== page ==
ActiveRecord to JSON API Part 3: Handling Filtering

Did you know that Puma has a 10,240 character query string limit? We do now.

In the process of building our internal JSON API, we found two issues with handling filtering:

  1. Query string limitations
  2. Querying for an array of IDs when some values were nil


We were building an internal JSON API using the following libraries:

For more information on our goals and set up for the internal API, see part 1 of this series.

Query Strings

Given that the JsonApiClient filtering methods use an HTTP GET with query string parameters, character limits quickly became a concern for us. How could we ensure that some of our lengthier queries weren’t exceeding the limit and failing?

The simplest solution to us was to make the filters a POST request, even if that was a divergence

Continue reading “ActiveRecord to JSON API Part 3: Handling Filtering”

Write A Reduce Function From Scratch

JavaScript's Array object has a built-in reduce method. This is a handy,
yet underutilized method. Let's take a closer look at what reduce does and
see if we can implement it from scratch.


Here is what
has to say about reduce:

The reduce() method executes a reducer function (that you provide) on each
member of the array resulting in a single output value.

So, we can take an array of things and turn it into something else using a
function that we get to define.

const sum = list => list.reduce((total, val) => total + val, 0);

sum([1,2,3,4]) // => 10

The reduce method can seem pretty limiting at first when we read that it
produces "a single output value." That makes it sound like all it is good

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Books that Made me Happy 2018

Books that made me happy 2018

Well, I failed in my plan to get this out by the end of January, but here are the books I liked in 2018. Unlike past years, here they all are in one post, I think it’s about 25. I tried, with mixed success to not write six gazillion words about each book.


My favorite book of the year

The Calculating Stars / The Fated Sky by Mary Robinette Kowal— if you have ever liked anything I’ve recommended ever, there’s a good chance you’ll like this. After a meteor wipes out the Eastern seaboard in 1952, the space race becomes a race against climate change, and humanity goes to the moon, and then Mars. These are books with lots of smart people solving hard problems under pressure. It’s like The Martian but with fewer potatoes, and more punch cards and representation. It’s amazing.

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ActiveRecord to JSON API Part 2: Solving Pagination

While building an internal JSON API for a Rails application, we came across a few issues with pagination.

  • Making Kaminari work
  • Resolving problems with pagination link parameters
  • Enabling pagination while still allowing users to get everything


We were building an internal JSON API using the following libraries:

For more information on our goals and set up for the internal API, see part 1 of this series.


The application we were working on was using Kaminari for pagination, and one of the first things we noticed during our switch from ActiveRecord to JsonApiClient::Resources was that pagination no longer worked, but only when the page number param was not present.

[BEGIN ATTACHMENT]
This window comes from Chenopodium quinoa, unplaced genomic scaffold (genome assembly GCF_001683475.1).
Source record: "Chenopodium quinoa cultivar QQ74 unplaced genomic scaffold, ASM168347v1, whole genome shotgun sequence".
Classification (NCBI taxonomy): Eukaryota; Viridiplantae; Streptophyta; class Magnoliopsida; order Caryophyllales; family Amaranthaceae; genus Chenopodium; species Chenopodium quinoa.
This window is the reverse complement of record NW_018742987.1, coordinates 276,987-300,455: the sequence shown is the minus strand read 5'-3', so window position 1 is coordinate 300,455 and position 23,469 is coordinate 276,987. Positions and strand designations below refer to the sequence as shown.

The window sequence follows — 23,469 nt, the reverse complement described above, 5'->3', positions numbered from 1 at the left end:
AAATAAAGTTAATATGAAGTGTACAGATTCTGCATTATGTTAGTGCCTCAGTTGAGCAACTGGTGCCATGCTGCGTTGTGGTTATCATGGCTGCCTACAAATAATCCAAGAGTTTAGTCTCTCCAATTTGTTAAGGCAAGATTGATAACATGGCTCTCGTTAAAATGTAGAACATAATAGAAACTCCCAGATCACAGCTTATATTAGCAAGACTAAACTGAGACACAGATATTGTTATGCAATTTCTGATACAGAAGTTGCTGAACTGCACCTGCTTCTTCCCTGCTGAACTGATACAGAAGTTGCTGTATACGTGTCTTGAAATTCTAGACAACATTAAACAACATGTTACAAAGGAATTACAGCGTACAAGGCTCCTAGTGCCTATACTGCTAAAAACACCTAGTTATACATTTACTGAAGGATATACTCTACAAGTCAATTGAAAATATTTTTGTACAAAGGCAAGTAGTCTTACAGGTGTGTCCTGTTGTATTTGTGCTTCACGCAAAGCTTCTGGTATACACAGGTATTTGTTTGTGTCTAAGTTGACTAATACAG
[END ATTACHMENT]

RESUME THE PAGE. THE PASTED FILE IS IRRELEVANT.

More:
Upon investigating the source code for JsonApiClient, we noticed that when the page number param was blank during pagination, the page was resolved to 0,

Continue reading “ActiveRecord to JSON API Part 2: Solving Pagination”

Use Yarn Like a Pro

Yarn is a fast, reliable, and secure alternative to NPM. In this post, we'll look at techniques to use Yarn to its fullest.

The expectations of life depend upon diligence; the mechanic that would
perfect his work must first sharpen his tools. —Confucius

Yarn is a great tool. I'm won't wade into the Yarn vs. NPM debate,
because the tradeoffs are always in flux. I just say that I've been
using it for two years on a variety of projects, and have nothing but praise.

Part of that journey has been learning Yarn's nuances, and today I'm happy to be
sharing them with you. Some of these epiphanies came to me through my own work,
and some via our company knowledge base, Today I

I'm going to skip the setup and some common Yarn commands; head over to Yarn's
official site
to boot up. All of these commands were

Continue reading “Use Yarn Like a Pro”

ActiveRecord to JSON API Part 1: Our Approach

In a recent Rails project, we were tasked with the migration of a group of ActiveRecord models to a microservice that had not yet been built.

This raised an interesting question for us: how do we migrate data out of an application when we don’t have anything to replace it with?


The originally proposed solution was to build a layer between the controllers and models that would delegate out to the ActiveRecord models for now, and then when the new microservice was done, would delegate out to an ActiveResource object. This solution raised some concerns for us.

  • How would we update the models and jobs that interacted with the models being extracted, when the layer was only present in the controllers?
  • How do we know the performance impact of moving from a database record to fetching data from an API?
  • How do we know we’ve properly converted everything when

    Continue reading “ActiveRecord to JSON API Part 1: Our Approach”

How To Quit Vim

A lot of people would have you believe that Vim is near impossible to quit.
I'm here to dispel the rumors and show that there are quite a few ways to
quit Vim.

The Basic Quit

First thing if you start up a new Vim session with just vim, you'll see a
sort of splash screen. Below the title and copyright information is this

type  :q<Enter>               to exit

This is a good place to start because it is perhaps the most straightforward
way to quit a Vim session — the :q or :quit command. It does come with